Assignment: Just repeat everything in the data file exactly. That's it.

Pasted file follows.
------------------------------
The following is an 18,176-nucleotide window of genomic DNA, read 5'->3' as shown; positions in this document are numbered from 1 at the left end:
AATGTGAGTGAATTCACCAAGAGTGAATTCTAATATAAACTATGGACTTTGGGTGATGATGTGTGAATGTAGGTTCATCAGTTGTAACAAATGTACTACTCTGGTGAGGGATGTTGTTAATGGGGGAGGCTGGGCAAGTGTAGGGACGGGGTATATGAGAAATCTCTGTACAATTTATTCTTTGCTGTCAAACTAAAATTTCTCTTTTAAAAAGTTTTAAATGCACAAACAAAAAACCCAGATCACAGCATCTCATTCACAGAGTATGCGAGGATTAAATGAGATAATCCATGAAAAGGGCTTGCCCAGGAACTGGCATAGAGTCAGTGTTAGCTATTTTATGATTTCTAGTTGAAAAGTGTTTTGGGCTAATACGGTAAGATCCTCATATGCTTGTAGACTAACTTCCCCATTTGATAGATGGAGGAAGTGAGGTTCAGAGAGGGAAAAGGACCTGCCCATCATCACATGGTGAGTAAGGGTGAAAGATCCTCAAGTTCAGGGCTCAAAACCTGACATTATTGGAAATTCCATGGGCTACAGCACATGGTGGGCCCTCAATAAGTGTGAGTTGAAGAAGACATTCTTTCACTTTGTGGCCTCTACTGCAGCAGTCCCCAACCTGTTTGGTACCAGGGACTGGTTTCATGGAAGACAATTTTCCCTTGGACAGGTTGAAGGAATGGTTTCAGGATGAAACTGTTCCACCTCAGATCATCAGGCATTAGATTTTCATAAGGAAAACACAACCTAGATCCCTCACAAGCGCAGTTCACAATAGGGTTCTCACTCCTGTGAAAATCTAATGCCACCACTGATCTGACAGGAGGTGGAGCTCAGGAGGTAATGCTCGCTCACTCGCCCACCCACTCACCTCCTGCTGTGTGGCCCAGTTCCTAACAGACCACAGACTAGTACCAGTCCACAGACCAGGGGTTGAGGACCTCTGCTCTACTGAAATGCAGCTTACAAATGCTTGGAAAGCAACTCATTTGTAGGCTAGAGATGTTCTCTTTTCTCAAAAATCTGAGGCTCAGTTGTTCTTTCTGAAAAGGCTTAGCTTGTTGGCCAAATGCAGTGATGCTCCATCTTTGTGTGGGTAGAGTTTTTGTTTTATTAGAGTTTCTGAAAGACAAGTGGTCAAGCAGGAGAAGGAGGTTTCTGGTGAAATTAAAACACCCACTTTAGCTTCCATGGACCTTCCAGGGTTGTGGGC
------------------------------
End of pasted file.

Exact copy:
The following is an 18,176-nucleotide window of genomic DNA, read 5'->3' as shown; positions in this document are numbered from 1 at the left end:
AATGTGAGTGAATTCACCAAGAGTGAATTCTAATATAAACTATGGACTTTGGGTGATGATGTGTGAATGTAGGTTCATCAGTTGTAACAAATGTACTACTCTGGTGAGGGATGTTGTTAATGGGGGAGGCTGGGCAAGTGTAGGGACGGGGTATATGAGAAATCTCTGTACAATTTATTCTTTGCTGTCAAACTAAAATTTCTCTTTTAAAAAGTTTTAAATGCACAAACAAAAAACCCAGATCACAGCATCTCATTCACAGAGTATGCGAGGATTAAATGAGATAATCCATGAAAAGGGCTTGCCCAGGAACTGGCATAGAGTCAGTGTTAGCTATTTTATGATTTCTAGTTGAAAAGTGTTTTGGGCTAATACGGTAAGATCCTCATATGCTTGTAGACTAACTTCCCCATTTGATAGATGGAGGAAGTGAGGTTCAGAGAGGGAAAAGGACCTGCCCATCATCACATGGTGAGTAAGGGTGAAAGATCCTCAAGTTCAGGGCTCAAAACCTGACATTATTGGAAATTCCATGGGCTACAGCACATGGTGGGCCCTCAATAAGTGTGAGTTGAAGAAGACATTCTTTCACTTTGTGGCCTCTACTGCAGCAGTCCCCAACCTGTTTGGTACCAGGGACTGGTTTCATGGAAGACAATTTTCCCTTGGACAGGTTGAAGGAATGGTTTCAGGATGAAACTGTTCCACCTCAGATCATCAGGCATTAGATTTTCATAAGGAAAACACAACCTAGATCCCTCACAAGCGCAGTTCACAATAGGGTTCTCACTCCTGTGAAAATCTAATGCCACCACTGATCTGACAGGAGGTGGAGCTCAGGAGGTAATGCTCGCTCACTCGCCCACCCACTCACCTCCTGCTGTGTGGCCCAGTTCCTAACAGACCACAGACTAGTACCAGTCCACAGACCAGGGGTTGAGGACCTCTGCTCTACTGAAATGCAGCTTACAAATGCTTGGAAAGCAACTCATTTGTAGGCTAGAGATGTTCTCTTTTCTCAAAAATCTGAGGCTCAGTTGTTCTTTCTGAAAAGGCTTAGCTTGTTGGCCAAATGCAGTGATGCTCCATCTTTGTGTGGGTAGAGTTTTTGTTTTATTAGAGTTTCTGAAAGACAAGTGGTCAAGCAGGAGAAGGAGGTTTCTGGTGAAATTAAAACACCCACTTTAGCTTCCATGGACCTTCCAGGGTTGTGGGC